Reidel Publishers, , a milestone in language acquisition research.
She has also published numerous articles on the development of syntax, morphology, and semantics in children. She has been a visiting scholar at the University of Utrecht and the University of Leiden in the Netherlands and has given lectures throughout Europe and Japan. Kirsten M. D degree in linguistics from McGill University in Montreal, in From to she taught applied linguistics at Jagiellonian University in Cracow, Poland on a Fulbright grant.
She has been a professor in the Department of languages, linguistics, and translation at Laval University in Quebec City since , where her main area of specialization for teaching and research is second language acquisition. All supplements have been updated in coordination with the Main title.
Please see Main title page for new to this edition information. The perfect way to prepare for exams and get the grade you want! This student workbook provides additional opportunities for practice and is aligned with the core textbook. Overview About the Product This classroom-tested, student-friendly text serves a broad range of students learning about language and linguistics. Features Assumes no prior knowledge of linguistics and therefore is suited to students taking the introductory course Infotrac is included with the text Canadian issues, examples and research are highlighted throughout Textboxes help students learn important concepts and provide interesting examples.
They are noteworthy in other ways, too. According to the Pew Research Center survey of a nationally representative sample of 3, Asian Americans, conducted by telephone from Jan. They also stand out for their strong emphasis on family. Their living arrangements align with these values. They are more likely than the general public to live in multi-generational family households.
Asian Americans have a pervasive belief in the rewards of hard work. By their own lights, Asian Americans sometimes go overboard in stressing hard work.
The immigration wave from Asia has occurred at a time when the largest sending countries have experienced dramatic gains in their standards of living. But few Asian immigrants are looking over their shoulders with regret. And by lopsided margins, Asian Americans say the U. Respondents rated their country of origin as being superior on just one of seven measures tested in the survey—strength of family ties.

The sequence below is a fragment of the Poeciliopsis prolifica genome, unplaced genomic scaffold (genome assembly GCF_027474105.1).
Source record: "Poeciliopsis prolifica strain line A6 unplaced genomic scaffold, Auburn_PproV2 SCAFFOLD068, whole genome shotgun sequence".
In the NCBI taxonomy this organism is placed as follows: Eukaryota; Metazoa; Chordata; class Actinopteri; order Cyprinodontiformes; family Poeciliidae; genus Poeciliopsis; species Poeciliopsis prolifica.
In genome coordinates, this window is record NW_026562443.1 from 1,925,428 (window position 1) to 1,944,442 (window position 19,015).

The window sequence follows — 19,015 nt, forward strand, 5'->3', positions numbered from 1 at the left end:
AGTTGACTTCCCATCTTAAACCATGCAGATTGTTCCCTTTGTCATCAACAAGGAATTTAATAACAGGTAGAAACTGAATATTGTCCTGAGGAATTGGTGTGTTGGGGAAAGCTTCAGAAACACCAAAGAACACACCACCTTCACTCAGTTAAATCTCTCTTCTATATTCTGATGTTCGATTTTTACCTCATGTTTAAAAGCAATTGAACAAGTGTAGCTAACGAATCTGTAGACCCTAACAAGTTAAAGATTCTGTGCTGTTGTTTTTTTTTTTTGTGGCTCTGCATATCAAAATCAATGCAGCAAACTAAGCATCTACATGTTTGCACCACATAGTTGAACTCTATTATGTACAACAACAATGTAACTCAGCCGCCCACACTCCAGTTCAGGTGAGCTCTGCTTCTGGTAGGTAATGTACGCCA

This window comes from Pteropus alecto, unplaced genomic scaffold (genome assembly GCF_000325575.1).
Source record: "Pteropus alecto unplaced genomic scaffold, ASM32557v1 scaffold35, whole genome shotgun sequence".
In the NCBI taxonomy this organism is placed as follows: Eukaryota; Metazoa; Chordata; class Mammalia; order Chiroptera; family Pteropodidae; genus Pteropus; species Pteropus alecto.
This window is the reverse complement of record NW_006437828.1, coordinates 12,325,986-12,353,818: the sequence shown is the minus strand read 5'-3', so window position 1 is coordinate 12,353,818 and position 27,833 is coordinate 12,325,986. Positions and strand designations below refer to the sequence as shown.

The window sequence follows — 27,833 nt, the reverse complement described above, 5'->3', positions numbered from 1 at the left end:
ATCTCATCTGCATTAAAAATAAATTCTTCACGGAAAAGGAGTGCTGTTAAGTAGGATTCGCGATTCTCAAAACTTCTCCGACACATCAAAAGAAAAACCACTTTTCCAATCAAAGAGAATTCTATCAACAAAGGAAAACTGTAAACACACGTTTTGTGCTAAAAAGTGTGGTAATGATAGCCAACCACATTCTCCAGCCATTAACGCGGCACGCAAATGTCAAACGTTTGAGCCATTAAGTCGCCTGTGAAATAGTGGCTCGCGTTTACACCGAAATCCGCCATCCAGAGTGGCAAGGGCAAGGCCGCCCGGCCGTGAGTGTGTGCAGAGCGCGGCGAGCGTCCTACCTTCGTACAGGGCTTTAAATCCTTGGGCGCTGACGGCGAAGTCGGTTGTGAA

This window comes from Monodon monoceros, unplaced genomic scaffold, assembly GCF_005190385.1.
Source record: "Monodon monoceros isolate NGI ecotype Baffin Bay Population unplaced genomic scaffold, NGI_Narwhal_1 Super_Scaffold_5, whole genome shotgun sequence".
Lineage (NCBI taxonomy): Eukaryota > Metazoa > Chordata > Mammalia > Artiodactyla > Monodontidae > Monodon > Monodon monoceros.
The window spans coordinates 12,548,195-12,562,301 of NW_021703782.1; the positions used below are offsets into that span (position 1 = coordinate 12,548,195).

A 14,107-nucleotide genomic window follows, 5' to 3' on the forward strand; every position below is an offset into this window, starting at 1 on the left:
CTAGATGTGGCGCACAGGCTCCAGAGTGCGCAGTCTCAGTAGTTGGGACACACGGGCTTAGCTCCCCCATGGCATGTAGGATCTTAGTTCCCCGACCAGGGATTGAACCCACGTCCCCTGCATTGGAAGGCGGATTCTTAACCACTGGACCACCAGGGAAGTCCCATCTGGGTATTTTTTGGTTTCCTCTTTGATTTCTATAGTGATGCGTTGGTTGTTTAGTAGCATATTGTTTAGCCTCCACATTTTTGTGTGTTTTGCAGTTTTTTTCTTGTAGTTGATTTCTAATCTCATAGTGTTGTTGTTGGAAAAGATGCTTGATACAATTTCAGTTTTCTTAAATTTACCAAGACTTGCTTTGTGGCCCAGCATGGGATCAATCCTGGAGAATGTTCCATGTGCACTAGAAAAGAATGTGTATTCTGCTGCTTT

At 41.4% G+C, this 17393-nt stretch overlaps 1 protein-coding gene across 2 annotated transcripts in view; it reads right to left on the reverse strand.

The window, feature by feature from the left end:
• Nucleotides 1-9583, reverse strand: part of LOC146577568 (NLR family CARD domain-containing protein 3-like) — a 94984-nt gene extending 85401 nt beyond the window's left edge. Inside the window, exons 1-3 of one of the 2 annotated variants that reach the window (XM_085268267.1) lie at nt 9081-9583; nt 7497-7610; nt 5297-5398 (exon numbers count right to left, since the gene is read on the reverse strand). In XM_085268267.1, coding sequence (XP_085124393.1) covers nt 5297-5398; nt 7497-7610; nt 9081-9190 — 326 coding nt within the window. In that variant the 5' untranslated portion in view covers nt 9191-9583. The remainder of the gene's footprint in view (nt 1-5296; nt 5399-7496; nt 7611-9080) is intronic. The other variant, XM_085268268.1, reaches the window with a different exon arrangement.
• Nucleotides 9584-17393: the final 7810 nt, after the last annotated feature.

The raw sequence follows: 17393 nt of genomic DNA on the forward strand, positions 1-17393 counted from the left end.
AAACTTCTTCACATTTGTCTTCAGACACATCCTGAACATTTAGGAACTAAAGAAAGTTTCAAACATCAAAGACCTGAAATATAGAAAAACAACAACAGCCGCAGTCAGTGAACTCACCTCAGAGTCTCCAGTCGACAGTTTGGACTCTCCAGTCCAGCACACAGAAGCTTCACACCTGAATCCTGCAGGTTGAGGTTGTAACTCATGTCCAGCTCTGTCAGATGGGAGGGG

The survey was conducted only among Asian Americans currently living in the U. As is the case with all immigration waves, a portion of those who came to the U. However, return migration rates are estimated to be lower for immigrants from Asia than for other immigrants, and naturalization rates—that is, the share of eligible immigrants who become U.
For more details, see Chapter 1. For example, adults living in China are more satisfied with the way things are going in their country than Chinese Americans are with the way things are going in the United States. By contrast, the publics of India and Japan have a more downbeat view of the way things are going in their countries than their counterpart groups do about the U. Across the board, however, U.
Asians are more likely than Asians in Asia to say their standard of living is better than that of their parents at a similar stage of life. Asians also exceed Asians in their belief that hard work leads to success in life.
And while many U. Asians say that Asian-American parents place too much pressure on their children to do well in school, even more Chinese and Japanese say this about parents in their countries. For more details on these and other cross-national comparisons, see Chapter 4. The basic demographics of these groups are different on many measures.
For example, Indian Americans lead all other groups by a significant margin in their levels of income and education. Seven-in-ten Indian-American adults ages 25 and older have a college degree, compared with about half of Americans of Korean, Chinese, Filipino and Japanese ancestry, and about a quarter of Vietnamese Americans.
Their geographic settlement patterns also differ. More than seven-in-ten Japanese and two-thirds of Filipinos live in the West, compared with fewer than half of Chinese, Vietnamese and Koreans, and only about a quarter of Indians. The religious identities of Asian Americans are quite varied.
According to the Pew Research survey, about half of Chinese are unaffiliated, most Filipinos are Catholic, about half of Indians are Hindu, most Koreans are Protestant and a plurality of Vietnamese are Buddhist. There are subgroup differences in social and cultural realms as well. Japanese and Filipino Americans are the most accepting of interracial and intergroup marriage; Koreans, Vietnamese and Indians are less comfortable.